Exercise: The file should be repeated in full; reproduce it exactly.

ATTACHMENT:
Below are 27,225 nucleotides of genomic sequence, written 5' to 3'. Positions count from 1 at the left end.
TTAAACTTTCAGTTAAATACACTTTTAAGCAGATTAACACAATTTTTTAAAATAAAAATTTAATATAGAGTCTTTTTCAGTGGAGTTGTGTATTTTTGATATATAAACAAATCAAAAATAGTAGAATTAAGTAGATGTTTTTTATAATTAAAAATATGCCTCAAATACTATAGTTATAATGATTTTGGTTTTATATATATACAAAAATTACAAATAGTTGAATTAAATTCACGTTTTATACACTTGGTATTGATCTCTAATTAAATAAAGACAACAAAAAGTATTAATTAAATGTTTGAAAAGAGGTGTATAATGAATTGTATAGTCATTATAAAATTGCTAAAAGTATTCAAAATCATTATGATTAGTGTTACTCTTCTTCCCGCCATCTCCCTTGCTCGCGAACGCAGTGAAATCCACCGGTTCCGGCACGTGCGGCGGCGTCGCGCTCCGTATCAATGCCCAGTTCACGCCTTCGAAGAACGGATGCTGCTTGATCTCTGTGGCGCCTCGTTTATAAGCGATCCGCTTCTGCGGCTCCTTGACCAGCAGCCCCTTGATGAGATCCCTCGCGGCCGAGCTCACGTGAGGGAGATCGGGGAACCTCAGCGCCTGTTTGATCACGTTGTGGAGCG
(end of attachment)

Below are 27,225 nucleotides of genomic sequence, written 5' to 3'. Positions count from 1 at the left end.
TTAAACTTTCAGTTAAATACACTTTTAAGCAGATTAACACAATTTTTTAAAATAAAAATTTAATATAGAGTCTTTTTCAGTGGAGTTGTGTATTTTTGATATATAAACAAATCAAAAATAGTAGAATTAAGTAGATGTTTTTTATAATTAAAAATATGCCTCAAATACTATAGTTATAATGATTTTGGTTTTATATATATACAAAAATTACAAATAGTTGAATTAAATTCACGTTTTATACACTTGGTATTGATCTCTAATTAAATAAAGACAACAAAAAGTATTAATTAAATGTTTGAAAAGAGGTGTATAATGAATTGTATAGTCATTATAAAATTGCTAAAAGTATTCAAAATCATTATGATTAGTGTTACTCTTCTTCCCGCCATCTCCCTTGCTCGCGAACGCAGTGAAATCCACCGGTTCCGGCACGTGCGGCGGCGTCGCGCTCCGTATCAATGCCCAGTTCACGCCTTCGAAGAACGGATGCTGCTTGATCTCTGTGGCGCCTCGTTTATAAGCGATCCGCTTCTGCGGCTCCTTGACCAGCAGCCCCTTGATGAGATCCCTCGCGGCCGAGCTCACGTGAGGGAGATCGGGGAACCTCAGCGCCTGTTTGATCACGTTGTGGAGCG